I recently got an injury that makes it difficult to do my job yet I still have bills to pay like everybody else and so have been trying to continue to work. My co-workers have shown me what it is to hold somebody up until they can again walk on their own. They lift things for me, do all the things for me that really I can’t do for myself. My boss, who could have told me to stay home until I am better, instead goes out of his way to explain to customers that I am only able to use one hand and ask them to be patient; they are.
I have seen one young man from a table on one side of the restaurant put down his own plate of food then follow a complete stranger around plate in hand helping her get what she needed. We are a buffet and she was an elderly woman in a wheelchair struggling with her attempts to move the chair and balance her meal. I watched him walk by her, notice her, turn around, put his plate down on the nearby counter and go to her offering her his assistance. I watched as he spent time with her, getting her what she wanted then bringing it back to her table for her. Only after she was seated did he go back to getting his own dinner. I asked her if she knew him and she told me no – but added that she would like to because isn’t he a sweet young man. I had to agree.
What about the waitress, a single mother struggling to pay her bills who went out of her way to buy 15 crossword books in large print for one of elderly customer because he was going into the hospital for surgery. He loved crosswords, his family was very far away and his eyesight was horrid. His name was Bill, her name was Jackie and I hope someday she sees this and realizes how big a difference the little things make.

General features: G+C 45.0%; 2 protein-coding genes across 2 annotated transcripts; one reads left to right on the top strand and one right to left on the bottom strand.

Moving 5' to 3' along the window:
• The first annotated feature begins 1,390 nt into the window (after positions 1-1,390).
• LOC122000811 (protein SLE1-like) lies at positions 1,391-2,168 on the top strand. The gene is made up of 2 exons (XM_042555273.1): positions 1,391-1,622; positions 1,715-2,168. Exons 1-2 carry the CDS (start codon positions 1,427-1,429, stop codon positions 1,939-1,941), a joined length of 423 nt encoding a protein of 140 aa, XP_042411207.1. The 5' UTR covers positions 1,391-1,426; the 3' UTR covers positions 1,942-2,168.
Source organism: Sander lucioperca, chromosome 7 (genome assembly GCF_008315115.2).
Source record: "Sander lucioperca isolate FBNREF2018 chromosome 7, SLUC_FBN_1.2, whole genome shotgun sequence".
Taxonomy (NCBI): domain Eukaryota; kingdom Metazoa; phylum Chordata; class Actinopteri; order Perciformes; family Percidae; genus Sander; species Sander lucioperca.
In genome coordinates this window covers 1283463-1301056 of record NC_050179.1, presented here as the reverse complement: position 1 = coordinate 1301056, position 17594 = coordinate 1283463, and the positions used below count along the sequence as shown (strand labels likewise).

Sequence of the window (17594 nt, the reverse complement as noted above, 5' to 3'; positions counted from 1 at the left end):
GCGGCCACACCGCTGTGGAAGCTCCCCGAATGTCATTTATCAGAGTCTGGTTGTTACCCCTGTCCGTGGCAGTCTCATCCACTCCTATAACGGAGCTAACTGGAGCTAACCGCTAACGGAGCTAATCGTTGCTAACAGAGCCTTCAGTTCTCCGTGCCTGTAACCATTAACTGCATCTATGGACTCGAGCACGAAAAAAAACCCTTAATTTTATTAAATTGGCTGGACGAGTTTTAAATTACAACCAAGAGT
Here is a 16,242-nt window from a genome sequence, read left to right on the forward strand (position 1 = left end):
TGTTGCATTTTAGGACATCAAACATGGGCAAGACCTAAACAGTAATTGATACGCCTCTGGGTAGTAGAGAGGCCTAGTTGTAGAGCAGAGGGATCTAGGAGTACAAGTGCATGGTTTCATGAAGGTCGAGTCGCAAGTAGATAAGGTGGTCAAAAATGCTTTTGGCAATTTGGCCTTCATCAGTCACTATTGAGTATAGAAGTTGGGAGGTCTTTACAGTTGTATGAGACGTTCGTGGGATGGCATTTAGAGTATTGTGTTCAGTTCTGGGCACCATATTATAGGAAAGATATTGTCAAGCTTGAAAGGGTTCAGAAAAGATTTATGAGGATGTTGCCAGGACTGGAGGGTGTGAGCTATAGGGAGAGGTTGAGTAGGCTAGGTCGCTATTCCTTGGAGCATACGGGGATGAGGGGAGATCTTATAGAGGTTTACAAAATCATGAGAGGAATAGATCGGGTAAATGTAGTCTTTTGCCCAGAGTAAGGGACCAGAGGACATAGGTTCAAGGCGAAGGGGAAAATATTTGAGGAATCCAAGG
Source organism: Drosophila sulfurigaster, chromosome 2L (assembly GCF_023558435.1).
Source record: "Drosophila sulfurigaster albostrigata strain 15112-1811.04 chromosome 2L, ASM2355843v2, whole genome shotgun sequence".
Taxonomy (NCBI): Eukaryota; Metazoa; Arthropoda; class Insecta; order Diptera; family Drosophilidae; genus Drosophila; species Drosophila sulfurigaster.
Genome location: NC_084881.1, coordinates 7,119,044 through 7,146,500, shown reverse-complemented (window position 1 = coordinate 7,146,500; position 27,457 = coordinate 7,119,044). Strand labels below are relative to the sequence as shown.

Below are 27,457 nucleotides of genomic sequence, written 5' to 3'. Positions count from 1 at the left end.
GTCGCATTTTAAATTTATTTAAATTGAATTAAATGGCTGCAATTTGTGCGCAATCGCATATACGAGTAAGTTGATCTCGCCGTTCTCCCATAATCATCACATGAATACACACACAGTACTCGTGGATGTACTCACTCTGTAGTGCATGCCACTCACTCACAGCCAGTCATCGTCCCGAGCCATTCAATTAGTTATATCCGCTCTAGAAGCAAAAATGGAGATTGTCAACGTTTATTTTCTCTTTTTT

And you see, that’s the key, if you are looking for the answer to life’s dilemmas; if you are looking for the Holy Grail, God’s light as it were, the salvation of mankind. You will find it in the little things; the random acts of selfless kindness...
Sure these people could be angels, they could but they aren’t. I know an angel when I see one, they give off a bit of a glow to the well trained connected eye and none of these people were angels. They were just people, ordinary every day, work for a living, struggle to survive people.
And they are why we are here.
Not one of those people knew I was watching, they had no idea I’m a write or a messenger of hope and they would probably not care. I do. I care a great deal for every person out there who displays compassion and understanding for no other reason than that is simply who they are. I care, my soul cares, my spirit cares and my creator cares. Perhaps you also should care because they are the ones who will save this world, they are the reason humanity has a chance to survive. To those people I say thank-you for all the little things you do every day to bring light and love into our world. Thank-you.Jean Victoria Norloch